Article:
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The Office of Admission has received and processed 26,976 applications for the Class of 2019 as of Jan. 6, the second highest in the University's history, Dean of Admission Janet Rapelye said.

Though some regular decision applications are still being processed into the system, this number accounts for both regular decision and early action applications, Rapelye said. In total, 3,850 students applied early.

The number of applications received this year marks an increase of just over 1 percent from the 26,641 applications received for the Class of 2018.

“It’s very hard to predict how big the applicant pool will be,” Rapelye said. “We’re very pleased with this applicant pool. We know we can handle the volume because it’s about the same as last year.”

The number of applications was only surpassed by the Class of 2015, which received a record 27,189 applications.

The number of applications has remained approximately constant, between 26,000 and 27,000, since 2010.

Because applications are still coming into the system, the Office of Admission has yet to process the demographic information of applicants.

“We have seen an increase in the quality as well as the volume. We’re also seeing more students applying from a wider socioeconomic background or array of backgrounds,” Rapelye said. “And we welcome that. We want Princeton to be accessible to students from every background.”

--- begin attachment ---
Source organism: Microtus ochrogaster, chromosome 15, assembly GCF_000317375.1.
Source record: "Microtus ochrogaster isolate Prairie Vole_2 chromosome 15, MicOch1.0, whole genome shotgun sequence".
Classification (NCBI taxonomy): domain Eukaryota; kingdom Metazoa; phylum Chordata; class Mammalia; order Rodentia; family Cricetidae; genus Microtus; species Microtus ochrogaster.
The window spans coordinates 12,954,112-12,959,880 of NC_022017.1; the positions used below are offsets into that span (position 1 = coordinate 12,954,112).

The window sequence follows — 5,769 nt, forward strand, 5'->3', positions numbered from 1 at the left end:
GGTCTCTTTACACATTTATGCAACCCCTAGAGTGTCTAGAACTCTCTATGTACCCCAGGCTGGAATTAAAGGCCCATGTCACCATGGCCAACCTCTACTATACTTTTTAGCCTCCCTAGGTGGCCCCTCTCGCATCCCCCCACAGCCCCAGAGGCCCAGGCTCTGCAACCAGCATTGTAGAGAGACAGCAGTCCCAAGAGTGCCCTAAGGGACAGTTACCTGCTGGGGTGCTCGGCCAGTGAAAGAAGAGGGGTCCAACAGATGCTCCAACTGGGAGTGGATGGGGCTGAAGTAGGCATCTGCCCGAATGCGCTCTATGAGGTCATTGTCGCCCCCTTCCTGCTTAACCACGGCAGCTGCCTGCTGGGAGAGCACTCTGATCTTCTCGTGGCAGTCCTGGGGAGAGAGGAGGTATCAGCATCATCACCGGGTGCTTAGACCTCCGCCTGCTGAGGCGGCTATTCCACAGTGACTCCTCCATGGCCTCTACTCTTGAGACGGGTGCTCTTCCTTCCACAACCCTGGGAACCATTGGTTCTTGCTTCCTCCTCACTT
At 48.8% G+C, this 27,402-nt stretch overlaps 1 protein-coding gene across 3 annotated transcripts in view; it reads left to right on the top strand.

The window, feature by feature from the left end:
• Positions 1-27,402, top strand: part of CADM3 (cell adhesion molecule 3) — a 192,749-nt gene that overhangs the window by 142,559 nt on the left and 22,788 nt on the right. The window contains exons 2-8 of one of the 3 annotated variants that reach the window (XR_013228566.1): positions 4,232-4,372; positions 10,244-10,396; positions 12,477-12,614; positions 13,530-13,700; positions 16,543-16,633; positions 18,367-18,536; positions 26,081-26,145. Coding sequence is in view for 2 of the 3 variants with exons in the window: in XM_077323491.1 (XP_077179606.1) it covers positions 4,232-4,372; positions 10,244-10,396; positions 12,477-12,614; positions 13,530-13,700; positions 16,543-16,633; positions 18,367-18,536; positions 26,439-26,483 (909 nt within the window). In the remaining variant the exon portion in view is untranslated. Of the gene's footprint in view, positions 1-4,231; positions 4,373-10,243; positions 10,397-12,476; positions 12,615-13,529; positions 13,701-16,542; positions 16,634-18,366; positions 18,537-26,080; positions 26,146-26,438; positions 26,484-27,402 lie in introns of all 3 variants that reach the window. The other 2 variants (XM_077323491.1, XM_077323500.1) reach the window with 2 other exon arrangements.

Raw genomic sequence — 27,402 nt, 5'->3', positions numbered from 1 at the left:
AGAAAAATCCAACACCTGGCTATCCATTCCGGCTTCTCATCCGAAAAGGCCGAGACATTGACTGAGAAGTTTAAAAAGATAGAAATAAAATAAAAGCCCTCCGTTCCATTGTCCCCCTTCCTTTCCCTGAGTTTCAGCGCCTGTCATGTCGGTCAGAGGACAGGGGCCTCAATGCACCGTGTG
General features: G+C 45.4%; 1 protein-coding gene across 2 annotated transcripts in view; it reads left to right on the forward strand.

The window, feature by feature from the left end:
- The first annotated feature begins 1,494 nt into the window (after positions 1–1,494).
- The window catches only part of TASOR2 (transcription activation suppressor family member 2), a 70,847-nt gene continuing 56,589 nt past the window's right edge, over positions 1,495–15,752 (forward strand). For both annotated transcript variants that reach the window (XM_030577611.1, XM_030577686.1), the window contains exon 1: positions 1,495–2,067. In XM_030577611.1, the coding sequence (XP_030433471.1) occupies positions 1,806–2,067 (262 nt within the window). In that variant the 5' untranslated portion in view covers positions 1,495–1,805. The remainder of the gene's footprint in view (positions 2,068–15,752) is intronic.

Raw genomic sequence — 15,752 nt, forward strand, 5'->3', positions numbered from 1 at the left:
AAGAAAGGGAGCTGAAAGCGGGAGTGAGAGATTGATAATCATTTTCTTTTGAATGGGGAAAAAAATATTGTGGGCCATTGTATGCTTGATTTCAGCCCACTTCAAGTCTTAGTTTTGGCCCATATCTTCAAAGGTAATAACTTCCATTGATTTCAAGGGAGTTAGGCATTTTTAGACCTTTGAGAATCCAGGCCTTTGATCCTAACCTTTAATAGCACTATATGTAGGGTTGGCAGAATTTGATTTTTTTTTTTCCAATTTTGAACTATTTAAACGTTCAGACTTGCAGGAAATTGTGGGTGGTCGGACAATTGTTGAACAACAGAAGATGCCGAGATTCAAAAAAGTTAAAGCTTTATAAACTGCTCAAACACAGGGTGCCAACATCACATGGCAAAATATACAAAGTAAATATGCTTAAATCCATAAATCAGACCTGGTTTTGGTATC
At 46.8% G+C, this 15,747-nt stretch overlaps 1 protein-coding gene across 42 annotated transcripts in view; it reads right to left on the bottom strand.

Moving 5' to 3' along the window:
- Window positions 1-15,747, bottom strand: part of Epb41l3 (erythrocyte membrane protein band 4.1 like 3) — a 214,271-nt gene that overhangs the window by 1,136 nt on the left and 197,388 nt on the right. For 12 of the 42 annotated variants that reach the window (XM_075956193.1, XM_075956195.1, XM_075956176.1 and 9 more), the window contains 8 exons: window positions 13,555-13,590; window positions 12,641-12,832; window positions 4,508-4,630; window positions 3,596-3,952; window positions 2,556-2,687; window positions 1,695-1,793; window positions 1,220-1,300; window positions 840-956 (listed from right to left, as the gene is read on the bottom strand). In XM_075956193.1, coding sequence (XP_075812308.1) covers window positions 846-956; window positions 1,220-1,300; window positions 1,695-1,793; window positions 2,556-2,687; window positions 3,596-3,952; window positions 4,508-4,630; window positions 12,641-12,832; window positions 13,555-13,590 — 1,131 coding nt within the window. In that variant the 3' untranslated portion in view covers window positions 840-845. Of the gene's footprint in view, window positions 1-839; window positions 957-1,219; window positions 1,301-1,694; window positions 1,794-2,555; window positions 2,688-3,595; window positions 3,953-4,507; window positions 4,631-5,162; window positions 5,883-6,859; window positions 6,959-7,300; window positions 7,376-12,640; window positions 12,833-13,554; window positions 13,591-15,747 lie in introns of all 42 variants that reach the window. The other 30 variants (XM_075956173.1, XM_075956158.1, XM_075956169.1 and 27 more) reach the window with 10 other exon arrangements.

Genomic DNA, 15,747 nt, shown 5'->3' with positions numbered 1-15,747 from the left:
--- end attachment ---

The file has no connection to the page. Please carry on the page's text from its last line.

The University has already offered admission to767 single-choice early action applicants,with a target number of 1,308 students in the Class of 2019. While the Office of Admission offers more spots than are available based on their yield predictions, approximately541 slots are available for applicants in the regular decision pool shouldall of the students admitted early choose to enroll in the Class of 2019.

The University has rejected fewer and fewer applicants in the early action round over time while increasing the number of deferred students.According to figures reported by The Daily Princetonian, 23 percent of applicants were rejected early for the Class of 2016, 7.9 percent of applicants were rejected early for the Class of 2017, 1.3 percent of applicants were rejected early forthe Class of 2018 and approximately 4 percent of applicants were rejected early forthe Class of 2019.

Rapelye attributed the drop for the Class of 2018 to the technical failures of the Common Application website around the time when applications were due for early action that year.

“There’s no formula. We approach it differently each year. We’ll look at the deferred applicants in the context of the regular pool,” Rapelye said, explaining that the decision to defer rather than reject more or fewer students is a decision approached independently of past years each new admissions round.

Rapelye reported that there is a high yield from the group of students who are deferred to regular decision and subsequently admitted, but said there is no advantage or disadvantage to being deferred.

Harvard admitted 16.5 percent of its 5,919 early action applicants for its Class of 2019. Five hundred forty-one, or 9.1 percent, of these early applicants were rejected, and 72.5 percent were deferred to regular decision.

Meanwhile, Yale admitted 16 percent of its 4,693 early action applicants to the Class of 2019; 57 percent were deferred, while 26 percent were denied admission.

Neither Harvard nor Yale has released data on the total number of applications received yet.

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